GREELEYVILLE, S.C. — Standing before a new church built to replace one torched by arsonists a year ago, President Clinton on Wednesday vowed to enlist the full power of the federal government to end an 18-month rash of burnings of black churches across the South.
The new Mt. Zion African Methodist Episcopal Church, built on a plot of land carved from a cornfield outside this tiny, low-country hamlet, will house the 150-member congregation whose 90-year-old place of worship was burned to the ground last June 20.
"They can burn the building down but they couldn't burn the faith out," Clinton told a mixed-race crowd of about 600 people fanning themselves in the sweltering Carolina sunshine.
The 33 fires at black churches demonstrate that hatred, division and distrust still persist in the United States, despite the country's progress in race relations, Clinton said. When the original Mt. Zion church was built, Jim Crow laws were still in effect and lynchings of black people were common, he said.
The president pleaded to keep politics out of the tragedy, which he called "a problem of the heart."
But his opponents have accused him of exploiting the crimes for political gain. South Carolina Republican Gov. David Beasley said that Clinton's visit to his state looked like a campaign event.
"I only hope that the president is sincere and [I] look forward to hearing of his plans to help us in our battle to stop the fires," said Beasley, who turned down an invitation to share the podium with the president.
Republican National Committee Chairman Haley Barbour renewed the debate later Wednesday in calling the president's trip "shameless, transparent politics." Clinton, responding at a later news conference, said that the Republicans were "turning into politics what is a very serious matter."
The Rev. Jesse Jackson, who preceded Clinton to the podium, decried elected officials who "seed the clouds" of hatred with "racist propaganda."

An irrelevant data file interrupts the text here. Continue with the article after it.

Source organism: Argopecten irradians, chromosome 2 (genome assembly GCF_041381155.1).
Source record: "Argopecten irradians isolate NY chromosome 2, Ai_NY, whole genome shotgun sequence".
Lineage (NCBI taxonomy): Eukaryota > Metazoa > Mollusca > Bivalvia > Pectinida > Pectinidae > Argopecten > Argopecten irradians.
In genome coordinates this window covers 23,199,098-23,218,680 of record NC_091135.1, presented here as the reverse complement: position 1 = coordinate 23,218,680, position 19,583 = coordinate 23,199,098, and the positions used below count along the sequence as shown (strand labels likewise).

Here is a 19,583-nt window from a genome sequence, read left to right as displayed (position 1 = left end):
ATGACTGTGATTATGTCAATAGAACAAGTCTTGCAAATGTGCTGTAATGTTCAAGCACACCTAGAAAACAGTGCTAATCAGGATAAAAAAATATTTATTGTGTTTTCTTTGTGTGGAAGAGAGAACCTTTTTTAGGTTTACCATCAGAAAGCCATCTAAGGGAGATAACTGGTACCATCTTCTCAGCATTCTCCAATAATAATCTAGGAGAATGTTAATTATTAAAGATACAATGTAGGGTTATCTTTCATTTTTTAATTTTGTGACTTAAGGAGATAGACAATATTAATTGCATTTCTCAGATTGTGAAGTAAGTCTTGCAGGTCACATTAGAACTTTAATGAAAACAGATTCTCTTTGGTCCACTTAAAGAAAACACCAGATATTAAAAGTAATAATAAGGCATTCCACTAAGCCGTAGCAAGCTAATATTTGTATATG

He said that politicians in blue suits use "thinly coded, veiled race symbols" to divide blacks from whites.
The Rev. Joseph Lowery of the Southern Christian Leadership Conference said that those who accuse Clinton of injecting politics into the church burnings are "mean and cruel and spiteful people."
"There ain't no way no KKK, no skinheads, no Nazis, no nasties, no publicans or Pharisees going to turn us around," Lowery said. "You can't scare us to death. It's too late."
The president said that a task force of 200 federal agents is investigating the church burnings. The group will meet today in Washington with U.S. attorneys and top FBI and Bureau of Alcohol, Tobacco and Firearms agents from the South to discuss the investigations. They also will talk about how to be more sensitive when questioning possible witnesses in the wake of complaints of bullying tactics by agents seeking information about the fires.
Clinton also has authorized the Department of Housing and Urban Development to guarantee private loans to rebuild destroyed churches and to devote community development block grant money for church restoration.
He also said that he supports a bipartisan bill to speed prosecution of church arson as a violation of federal civil rights statutes. The bill, which cleared the House Judiciary Committee on Tuesday, is sponsored by Rep. Henry J. Hyde (R-Ill.) and Rep. John Conyers (D-Mich.).
A similar note was sounded by South Carolina Atty. Gen. Charlie Condon, a Republican, who attended the Greeleyville event.
"This is not going to be tolerated by the people of South Carolina of all racial groups and different backgrounds," Condon said. "I don't think we need new laws in this area. We'll show that by our prosecutions this will be stopped by the state of South Carolina."
Most of the crowd at the new Mt. Zion church applauded Clinton's appearance and expressed appreciation for his determination to stop the fires.
But James Greene, 66, a retired soil conservation officer, said that Clinton should have spoken out sooner.
"Why in heck did he have to wait until all these churches burned down before he came here?" asked Greene. "If these were black boys burning white churches, they'd have made some examples of them."
And John Kennedy, 52, of Greeleyville, said he was pleased that Clinton was devoting federal resources to the problem, but wondered whether the efforts would bear fruit.
"I thought it was very nice, but there's one question--will it help anything?" Kennedy asked.